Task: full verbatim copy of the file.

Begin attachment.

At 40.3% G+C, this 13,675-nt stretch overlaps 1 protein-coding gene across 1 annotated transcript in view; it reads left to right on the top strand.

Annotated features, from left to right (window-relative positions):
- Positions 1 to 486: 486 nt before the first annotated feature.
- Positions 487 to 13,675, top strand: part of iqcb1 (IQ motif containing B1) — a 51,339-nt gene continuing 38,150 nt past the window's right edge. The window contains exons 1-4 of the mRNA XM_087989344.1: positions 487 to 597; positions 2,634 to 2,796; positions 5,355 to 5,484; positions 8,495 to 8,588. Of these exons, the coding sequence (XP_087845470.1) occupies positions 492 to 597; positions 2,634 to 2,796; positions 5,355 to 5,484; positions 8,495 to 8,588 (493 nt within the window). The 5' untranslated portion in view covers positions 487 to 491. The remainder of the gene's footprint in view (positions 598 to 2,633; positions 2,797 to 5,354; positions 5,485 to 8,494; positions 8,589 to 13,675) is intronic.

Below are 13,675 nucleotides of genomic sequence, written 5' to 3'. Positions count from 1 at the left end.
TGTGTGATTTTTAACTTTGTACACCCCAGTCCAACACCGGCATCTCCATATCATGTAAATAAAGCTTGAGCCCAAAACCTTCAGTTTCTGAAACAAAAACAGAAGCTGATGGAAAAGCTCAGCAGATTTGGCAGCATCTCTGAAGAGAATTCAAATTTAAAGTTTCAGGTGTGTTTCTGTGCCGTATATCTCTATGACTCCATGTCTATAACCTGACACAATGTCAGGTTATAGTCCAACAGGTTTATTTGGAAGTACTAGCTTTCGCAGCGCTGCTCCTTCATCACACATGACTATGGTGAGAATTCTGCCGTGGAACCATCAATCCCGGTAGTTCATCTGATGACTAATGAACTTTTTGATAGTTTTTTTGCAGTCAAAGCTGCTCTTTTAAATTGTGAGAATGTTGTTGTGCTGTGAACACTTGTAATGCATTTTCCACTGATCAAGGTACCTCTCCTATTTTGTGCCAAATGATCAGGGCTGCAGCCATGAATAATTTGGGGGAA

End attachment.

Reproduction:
At 40.3% G+C, this 13,675-nt stretch overlaps 1 protein-coding gene across 1 annotated transcript in view; it reads left to right on the top strand.

Annotated features, from left to right (window-relative positions):
- Positions 1 to 486: 486 nt before the first annotated feature.
- Positions 487 to 13,675, top strand: part of iqcb1 (IQ motif containing B1) — a 51,339-nt gene continuing 38,150 nt past the window's right edge. The window contains exons 1-4 of the mRNA XM_087989344.1: positions 487 to 597; positions 2,634 to 2,796; positions 5,355 to 5,484; positions 8,495 to 8,588. Of these exons, the coding sequence (XP_087845470.1) occupies positions 492 to 597; positions 2,634 to 2,796; positions 5,355 to 5,484; positions 8,495 to 8,588 (493 nt within the window). The 5' untranslated portion in view covers positions 487 to 491. The remainder of the gene's footprint in view (positions 598 to 2,633; positions 2,797 to 5,354; positions 5,485 to 8,494; positions 8,589 to 13,675) is intronic.

Below are 13,675 nucleotides of genomic sequence, written 5' to 3'. Positions count from 1 at the left end.
TGTGTGATTTTTAACTTTGTACACCCCAGTCCAACACCGGCATCTCCATATCATGTAAATAAAGCTTGAGCCCAAAACCTTCAGTTTCTGAAACAAAAACAGAAGCTGATGGAAAAGCTCAGCAGATTTGGCAGCATCTCTGAAGAGAATTCAAATTTAAAGTTTCAGGTGTGTTTCTGTGCCGTATATCTCTATGACTCCATGTCTATAACCTGACACAATGTCAGGTTATAGTCCAACAGGTTTATTTGGAAGTACTAGCTTTCGCAGCGCTGCTCCTTCATCACACATGACTATGGTGAGAATTCTGCCGTGGAACCATCAATCCCGGTAGTTCATCTGATGACTAATGAACTTTTTGATAGTTTTTTTGCAGTCAAAGCTGCTCTTTTAAATTGTGAGAATGTTGTTGTGCTGTGAACACTTGTAATGCATTTTCCACTGATCAAGGTACCTCTCCTATTTTGTGCCAAATGATCAGGGCTGCAGCCATGAATAATTTGGGGGAA